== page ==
The Bridge: a New Beginning
by euhal allen
Chapter 6: New Headings
The notes came, sometimes in rushes, sometimes just wandering through Kalvin Vertraumer’s mind like fairies dancing in a sunlit meadow. They were nice, but they weren’t the right nice for the Requiem he was composing.
“How,” he asked himself, “could he compose a requiem for a planet that birthed such as Mozart and Beethoven and Händel and all those others whose music now enthralls a whole galaxy?”
It was a question he often asked himself. It seemed a question that had no answer, at least not one he could see.
“Their music lives, breathes fire while what I have written tiptoes like a shy maiden at her first dance. Even my major parts only cry out in anguish when stood against what they created.”
“Maestro,” one of his students said, “calm yourself. The Requiem, so far, is the greatest piece of music written today. You are our Mozart; you are our Beethoven!”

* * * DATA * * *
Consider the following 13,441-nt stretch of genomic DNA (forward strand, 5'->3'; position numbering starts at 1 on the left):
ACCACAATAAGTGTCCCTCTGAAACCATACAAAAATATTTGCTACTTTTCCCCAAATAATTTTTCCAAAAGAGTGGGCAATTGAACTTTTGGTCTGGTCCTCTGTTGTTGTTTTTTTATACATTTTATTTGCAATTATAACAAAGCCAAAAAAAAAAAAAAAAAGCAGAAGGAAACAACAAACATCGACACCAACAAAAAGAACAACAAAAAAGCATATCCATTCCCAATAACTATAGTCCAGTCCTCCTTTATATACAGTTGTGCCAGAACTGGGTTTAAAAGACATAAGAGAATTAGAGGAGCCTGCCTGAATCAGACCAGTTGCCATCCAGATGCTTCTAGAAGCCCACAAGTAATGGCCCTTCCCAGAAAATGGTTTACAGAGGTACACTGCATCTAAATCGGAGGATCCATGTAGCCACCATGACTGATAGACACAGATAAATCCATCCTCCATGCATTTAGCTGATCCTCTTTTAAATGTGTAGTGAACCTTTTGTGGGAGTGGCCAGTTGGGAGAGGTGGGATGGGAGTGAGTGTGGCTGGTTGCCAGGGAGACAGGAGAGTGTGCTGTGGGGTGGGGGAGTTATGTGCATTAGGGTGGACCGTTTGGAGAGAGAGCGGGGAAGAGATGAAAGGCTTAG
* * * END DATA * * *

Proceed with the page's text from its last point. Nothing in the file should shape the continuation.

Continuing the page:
“Bah! I am not even your Zelenka!”
* * *
At first it was in and out, light and darkness, and long periods of nothing. Thoughts were started and never finished, only to start again in the next period of self-awareness. It was like climbing out of a very deep well only a centimeter at each step. And the centimeter leaps only glacially became closer and closer in time.
Then the pain started. Feeling was coming back into her body, her arms and legs aching but unmoving and unmovable. They screamed at her to work and then refused to obey her commands.
Her lungs began to take in greater and greater amounts of air, abandoning the more comfortable but shallow quiver that had been their habit over the years. And with each larger breath she felt her chest give way more and more grudgingly, until it finally accepted the need for movements long forgotten.